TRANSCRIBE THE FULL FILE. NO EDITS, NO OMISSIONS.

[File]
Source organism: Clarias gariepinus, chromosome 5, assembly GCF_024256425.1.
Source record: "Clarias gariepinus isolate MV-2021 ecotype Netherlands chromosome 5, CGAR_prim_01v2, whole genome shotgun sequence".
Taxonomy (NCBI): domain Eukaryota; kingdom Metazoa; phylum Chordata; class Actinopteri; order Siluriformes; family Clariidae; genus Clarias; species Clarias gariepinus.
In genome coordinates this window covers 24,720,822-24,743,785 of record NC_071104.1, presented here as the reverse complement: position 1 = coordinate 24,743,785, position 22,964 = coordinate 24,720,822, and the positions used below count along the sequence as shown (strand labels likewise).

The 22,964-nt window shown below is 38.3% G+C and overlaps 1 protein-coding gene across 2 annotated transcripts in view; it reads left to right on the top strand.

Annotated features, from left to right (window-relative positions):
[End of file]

Source organism: Clarias gariepinus, chromosome 5, assembly GCF_024256425.1.
Source record: "Clarias gariepinus isolate MV-2021 ecotype Netherlands chromosome 5, CGAR_prim_01v2, whole genome shotgun sequence".
Taxonomy (NCBI): domain Eukaryota; kingdom Metazoa; phylum Chordata; class Actinopteri; order Siluriformes; family Clariidae; genus Clarias; species Clarias gariepinus.
In genome coordinates this window covers 24,720,822-24,743,785 of record NC_071104.1, presented here as the reverse complement: position 1 = coordinate 24,743,785, position 22,964 = coordinate 24,720,822, and the positions used below count along the sequence as shown (strand labels likewise).

The 22,964-nt window shown below is 38.3% G+C and overlaps 1 protein-coding gene across 2 annotated transcripts in view; it reads left to right on the top strand.

Annotated features, from left to right (window-relative positions):